A new study has found that over a quarter of phishing attacks set out to target financial data. The study, carried out by Kapersky Lab, found that 28.8 percent of phishing attacks last year were carried out with the purpose of stealing financial information.
Phishing is a popular method of securing data because it tricks users into inputting personal information into places that look legitimate. For example, cyber criminals will create fake websites that mimic the design of a bank’s and will then direct a user to that bogus login page. Where the user thinks they are submitting their username and password, that information is actually going straight to the criminal.
The banks are aware of these potential scams, however. Indeed, they have teams set up with the sole purpose of protecting consumers from these sorts of threats. The study found that action from the biggest banks has seen the number of phishing attacks mimicking these organisation’s sites fell from 22.2 percent of the total incidents to 16.3 percent. However, that doesn’t deter the criminals – they are still exploiting other areas of the financial market.
Web content analyst at Kapersky Lab, Nadezhda Demidova, said that these criminals immediately responded from the bank’s clampdown by simply targeting new markets.
"For example, in 2014 we saw a large number of phishing scams based on websites that sell plane tickets. These are targets that used to be seen fairly infrequently," she said.
The criminals use names of reputable and well-known brands in order to lure people into being phished. Names of popular online shopping websites were used in 7.3 percent of phishing attacks, which is up from 6.5 percent in 2013. Nearly 16 percent of the attacks involved imitating social networks, while others included exploiting payment systems, telecom services and online games.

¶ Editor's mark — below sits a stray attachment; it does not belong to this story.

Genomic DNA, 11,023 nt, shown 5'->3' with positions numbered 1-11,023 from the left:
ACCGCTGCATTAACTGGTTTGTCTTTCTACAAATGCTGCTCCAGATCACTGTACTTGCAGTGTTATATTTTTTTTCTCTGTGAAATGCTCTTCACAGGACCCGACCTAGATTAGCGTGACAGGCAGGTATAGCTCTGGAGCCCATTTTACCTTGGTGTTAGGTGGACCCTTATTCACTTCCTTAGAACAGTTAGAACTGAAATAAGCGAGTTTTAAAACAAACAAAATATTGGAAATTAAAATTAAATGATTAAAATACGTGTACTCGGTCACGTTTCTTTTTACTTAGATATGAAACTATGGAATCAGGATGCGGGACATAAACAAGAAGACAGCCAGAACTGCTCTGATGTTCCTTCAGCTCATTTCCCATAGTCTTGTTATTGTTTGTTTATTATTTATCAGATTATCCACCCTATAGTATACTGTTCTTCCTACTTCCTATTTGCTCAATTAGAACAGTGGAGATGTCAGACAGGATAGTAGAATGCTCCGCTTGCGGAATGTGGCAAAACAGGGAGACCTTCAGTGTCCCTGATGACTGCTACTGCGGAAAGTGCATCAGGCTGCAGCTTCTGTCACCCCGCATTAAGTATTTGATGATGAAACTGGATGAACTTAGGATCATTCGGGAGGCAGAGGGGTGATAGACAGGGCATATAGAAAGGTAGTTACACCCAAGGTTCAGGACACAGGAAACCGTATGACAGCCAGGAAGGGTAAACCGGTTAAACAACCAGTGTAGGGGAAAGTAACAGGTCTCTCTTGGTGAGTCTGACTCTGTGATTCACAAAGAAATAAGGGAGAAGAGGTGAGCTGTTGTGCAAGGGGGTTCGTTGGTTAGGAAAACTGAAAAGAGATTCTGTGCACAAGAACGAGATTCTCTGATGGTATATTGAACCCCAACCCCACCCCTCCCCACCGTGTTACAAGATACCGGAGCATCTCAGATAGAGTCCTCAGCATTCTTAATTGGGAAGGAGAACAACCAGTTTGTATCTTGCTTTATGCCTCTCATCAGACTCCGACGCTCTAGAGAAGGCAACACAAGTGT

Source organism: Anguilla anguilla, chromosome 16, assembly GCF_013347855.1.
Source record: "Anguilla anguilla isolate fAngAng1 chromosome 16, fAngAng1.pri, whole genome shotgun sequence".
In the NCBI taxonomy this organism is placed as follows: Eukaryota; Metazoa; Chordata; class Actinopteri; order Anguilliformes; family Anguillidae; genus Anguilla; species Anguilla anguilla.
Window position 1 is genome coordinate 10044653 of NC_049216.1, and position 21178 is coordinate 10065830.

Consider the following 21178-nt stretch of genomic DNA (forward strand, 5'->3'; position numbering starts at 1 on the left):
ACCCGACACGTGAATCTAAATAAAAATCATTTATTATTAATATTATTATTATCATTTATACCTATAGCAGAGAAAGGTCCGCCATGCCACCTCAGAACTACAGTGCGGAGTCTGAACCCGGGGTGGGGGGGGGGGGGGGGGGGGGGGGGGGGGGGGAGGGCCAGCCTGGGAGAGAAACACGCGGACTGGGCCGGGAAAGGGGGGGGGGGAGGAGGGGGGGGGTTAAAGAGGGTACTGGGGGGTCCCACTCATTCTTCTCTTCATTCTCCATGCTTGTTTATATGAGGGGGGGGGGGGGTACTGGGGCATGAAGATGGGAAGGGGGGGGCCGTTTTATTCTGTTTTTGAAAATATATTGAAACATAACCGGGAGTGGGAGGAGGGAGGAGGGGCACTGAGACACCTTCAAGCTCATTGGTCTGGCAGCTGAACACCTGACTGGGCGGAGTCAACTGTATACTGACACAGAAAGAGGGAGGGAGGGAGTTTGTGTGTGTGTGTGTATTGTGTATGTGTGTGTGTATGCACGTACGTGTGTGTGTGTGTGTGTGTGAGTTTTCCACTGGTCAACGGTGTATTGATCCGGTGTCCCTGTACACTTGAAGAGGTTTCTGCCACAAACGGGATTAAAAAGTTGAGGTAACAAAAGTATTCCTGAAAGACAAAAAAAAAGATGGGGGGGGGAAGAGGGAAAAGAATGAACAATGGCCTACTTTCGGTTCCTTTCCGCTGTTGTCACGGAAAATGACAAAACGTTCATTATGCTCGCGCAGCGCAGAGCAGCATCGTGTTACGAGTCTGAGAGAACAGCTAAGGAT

Amazon is the retailer that is exploited the most when it comes to phishing attacks. Their name is used in nearly a third of the attacks in the category. In terms of payment system compromises, Visa, PayPal and American Express are the three providers that are targeted the most often.
It was also found that 48.5 percent of recorded phishing incidents that were designed to steal financial data were from Mac OS X users.
It’s no surprise that financial data is something that is constantly targeted. A lot of your private details are tied to your financial institutions. Not least your payment details, but also personal information such as address, date of birth and more.
It is very important to become clued up on phishing attacks – what they are, how they’re carried out, the outcomes of them. Education in this area will mean that people will become less susceptible to the scam. A lot of our lives are now led digitally and we put trust in ourselves and organisations to keep our data safe. But although layers such as encryption add extra security, it’s also vital to not fall into simple traps such as handing over your username and password to the wrong place.
Quarter of Phishing Attacks Target Financial Data
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